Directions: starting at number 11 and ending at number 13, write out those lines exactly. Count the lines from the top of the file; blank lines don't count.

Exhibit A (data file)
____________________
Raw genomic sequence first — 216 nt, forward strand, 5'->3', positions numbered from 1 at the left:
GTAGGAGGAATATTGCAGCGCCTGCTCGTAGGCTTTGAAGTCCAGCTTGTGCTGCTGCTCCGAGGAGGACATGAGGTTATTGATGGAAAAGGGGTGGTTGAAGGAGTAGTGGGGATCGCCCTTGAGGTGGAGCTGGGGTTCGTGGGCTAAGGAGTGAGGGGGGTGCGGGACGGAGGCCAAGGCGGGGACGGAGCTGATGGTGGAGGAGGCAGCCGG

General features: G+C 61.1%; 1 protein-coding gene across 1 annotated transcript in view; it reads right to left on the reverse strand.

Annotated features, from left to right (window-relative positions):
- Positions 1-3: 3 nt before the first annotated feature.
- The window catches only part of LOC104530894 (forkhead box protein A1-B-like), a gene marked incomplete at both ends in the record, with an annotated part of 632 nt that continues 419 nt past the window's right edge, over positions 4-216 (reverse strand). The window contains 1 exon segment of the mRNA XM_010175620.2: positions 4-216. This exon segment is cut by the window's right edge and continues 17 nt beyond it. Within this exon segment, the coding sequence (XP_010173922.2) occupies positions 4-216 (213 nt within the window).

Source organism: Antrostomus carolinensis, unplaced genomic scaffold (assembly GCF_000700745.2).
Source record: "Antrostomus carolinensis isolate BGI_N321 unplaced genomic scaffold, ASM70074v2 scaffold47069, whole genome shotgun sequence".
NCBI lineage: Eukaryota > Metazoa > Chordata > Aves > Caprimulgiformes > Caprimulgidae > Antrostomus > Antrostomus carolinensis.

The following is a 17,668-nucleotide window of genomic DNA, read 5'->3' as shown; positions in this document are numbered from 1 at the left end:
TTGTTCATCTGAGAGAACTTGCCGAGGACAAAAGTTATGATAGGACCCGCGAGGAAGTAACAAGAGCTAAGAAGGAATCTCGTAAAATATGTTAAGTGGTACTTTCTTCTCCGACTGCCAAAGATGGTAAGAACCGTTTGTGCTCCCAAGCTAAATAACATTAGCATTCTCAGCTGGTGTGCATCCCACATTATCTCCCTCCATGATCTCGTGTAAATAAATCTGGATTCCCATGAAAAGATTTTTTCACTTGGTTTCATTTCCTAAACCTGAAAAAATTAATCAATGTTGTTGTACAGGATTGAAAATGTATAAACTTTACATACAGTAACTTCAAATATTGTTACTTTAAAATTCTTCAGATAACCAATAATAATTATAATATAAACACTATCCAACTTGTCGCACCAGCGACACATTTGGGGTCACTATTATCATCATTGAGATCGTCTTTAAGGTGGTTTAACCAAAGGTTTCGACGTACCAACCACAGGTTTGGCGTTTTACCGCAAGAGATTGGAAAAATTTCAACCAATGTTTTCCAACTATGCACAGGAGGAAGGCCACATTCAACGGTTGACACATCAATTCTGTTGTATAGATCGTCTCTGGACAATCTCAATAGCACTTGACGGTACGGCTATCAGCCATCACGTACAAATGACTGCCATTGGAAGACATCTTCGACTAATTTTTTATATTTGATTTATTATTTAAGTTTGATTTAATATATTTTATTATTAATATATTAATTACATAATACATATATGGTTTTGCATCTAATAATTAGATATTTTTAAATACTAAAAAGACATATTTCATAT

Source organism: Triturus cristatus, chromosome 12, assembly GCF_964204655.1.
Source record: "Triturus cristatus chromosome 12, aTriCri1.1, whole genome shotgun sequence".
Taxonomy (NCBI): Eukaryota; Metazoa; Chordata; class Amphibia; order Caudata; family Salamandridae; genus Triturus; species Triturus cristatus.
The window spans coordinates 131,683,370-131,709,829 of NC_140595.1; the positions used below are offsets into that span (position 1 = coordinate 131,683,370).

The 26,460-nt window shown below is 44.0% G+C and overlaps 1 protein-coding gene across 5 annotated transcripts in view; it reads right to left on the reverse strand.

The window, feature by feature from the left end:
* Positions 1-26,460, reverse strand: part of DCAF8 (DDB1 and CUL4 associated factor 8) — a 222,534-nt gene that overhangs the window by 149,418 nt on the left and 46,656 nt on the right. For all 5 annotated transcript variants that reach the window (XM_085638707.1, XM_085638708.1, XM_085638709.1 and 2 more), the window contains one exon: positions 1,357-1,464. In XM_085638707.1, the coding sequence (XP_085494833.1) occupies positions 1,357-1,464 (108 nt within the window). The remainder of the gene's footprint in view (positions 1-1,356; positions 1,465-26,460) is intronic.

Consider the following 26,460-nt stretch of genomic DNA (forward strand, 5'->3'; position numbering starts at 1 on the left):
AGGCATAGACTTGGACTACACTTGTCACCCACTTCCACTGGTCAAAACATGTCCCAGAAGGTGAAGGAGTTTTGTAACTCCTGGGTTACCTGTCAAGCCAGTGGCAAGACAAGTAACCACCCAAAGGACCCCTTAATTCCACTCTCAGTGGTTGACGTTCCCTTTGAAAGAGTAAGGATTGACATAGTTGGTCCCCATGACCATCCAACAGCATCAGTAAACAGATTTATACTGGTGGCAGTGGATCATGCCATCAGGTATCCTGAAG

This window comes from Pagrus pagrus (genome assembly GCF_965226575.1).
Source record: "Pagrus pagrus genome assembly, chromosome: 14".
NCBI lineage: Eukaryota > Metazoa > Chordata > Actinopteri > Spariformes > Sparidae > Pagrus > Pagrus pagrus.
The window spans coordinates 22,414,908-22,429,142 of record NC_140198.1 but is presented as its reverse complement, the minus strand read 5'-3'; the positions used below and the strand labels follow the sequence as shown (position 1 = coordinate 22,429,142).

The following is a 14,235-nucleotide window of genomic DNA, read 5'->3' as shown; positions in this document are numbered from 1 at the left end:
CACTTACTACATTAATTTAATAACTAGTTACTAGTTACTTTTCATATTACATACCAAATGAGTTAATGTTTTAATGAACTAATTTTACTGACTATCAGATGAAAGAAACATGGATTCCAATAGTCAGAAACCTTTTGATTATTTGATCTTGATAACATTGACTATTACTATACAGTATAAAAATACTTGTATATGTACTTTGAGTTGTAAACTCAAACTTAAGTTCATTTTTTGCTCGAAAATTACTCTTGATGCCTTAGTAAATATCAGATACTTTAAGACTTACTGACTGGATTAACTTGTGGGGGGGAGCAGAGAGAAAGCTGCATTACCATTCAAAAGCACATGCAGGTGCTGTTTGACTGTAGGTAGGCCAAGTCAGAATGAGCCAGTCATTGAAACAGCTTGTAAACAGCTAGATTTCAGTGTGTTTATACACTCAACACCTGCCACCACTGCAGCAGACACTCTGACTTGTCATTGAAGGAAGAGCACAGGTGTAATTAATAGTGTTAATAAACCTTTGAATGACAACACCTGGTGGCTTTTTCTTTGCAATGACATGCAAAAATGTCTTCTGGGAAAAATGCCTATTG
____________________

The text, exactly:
TTGTTCATCTGAGAGAACTTGCCGAGGACAAAAGTTATGATAGGACCCGCGAGGAAGTAACAAGAGCTAAGAAGGAATCTCGTAAAATATGTTAAGTGGTACTTTCTTCTCCGACTGCCAAAGATGGTAAGAACCGTTTGTGCTCCCAAGCTAAATAACATTAGCATTCTCAGCTGGTGTGCATCCCACATTATCTCCCTCCATGATCTCGTGTAAATAAATCTGGATTCCCATGAAAAGATTTTTTCACTTGGTTTCATTTCCTAAACCTGAAAAAATTAATCAATGTTGTTGTACAGGATTGAAAATGTATAAACTTTACATACAGTAACTTCAAATATTGTTACTTTAAAATTCTTCAGATAACCAATAATAATTATAATATAAACACTATCCAACTTGTCGCACCAGCGACACATTTGGGGTCACTATTATCATCATTGAGATCGTCTTTAAGGTGGTTTAACCAAAGGTTTCGACGTACCAACCACAGGTTTGGCGTTTTACCGCAAGAGATTGGAAAAATTTCAACCAATGTTTTCCAACTATGCACAGGAGGAAGGCCACATTCAACGGTTGACACATCAATTCTGTTGTATAGATCGTCTCTGGACAATCTCAATAGCACTTGACGGTACGGCTATCAGCCATCACGTACAAATGACTGCCATTGGAAGACATCTTCGACTAATTTTTTATATTTGATTTATTATTTAAGTTTGATTTAATATATTTTATTATTAATATATTAATTACATAATACATATATGGTTTTGCATCTAATAATTAGATATTTTTAAATACTAAAAAGACATATTTCATAT

Source organism: Triturus cristatus, chromosome 12, assembly GCF_964204655.1.
Source record: "Triturus cristatus chromosome 12, aTriCri1.1, whole genome shotgun sequence".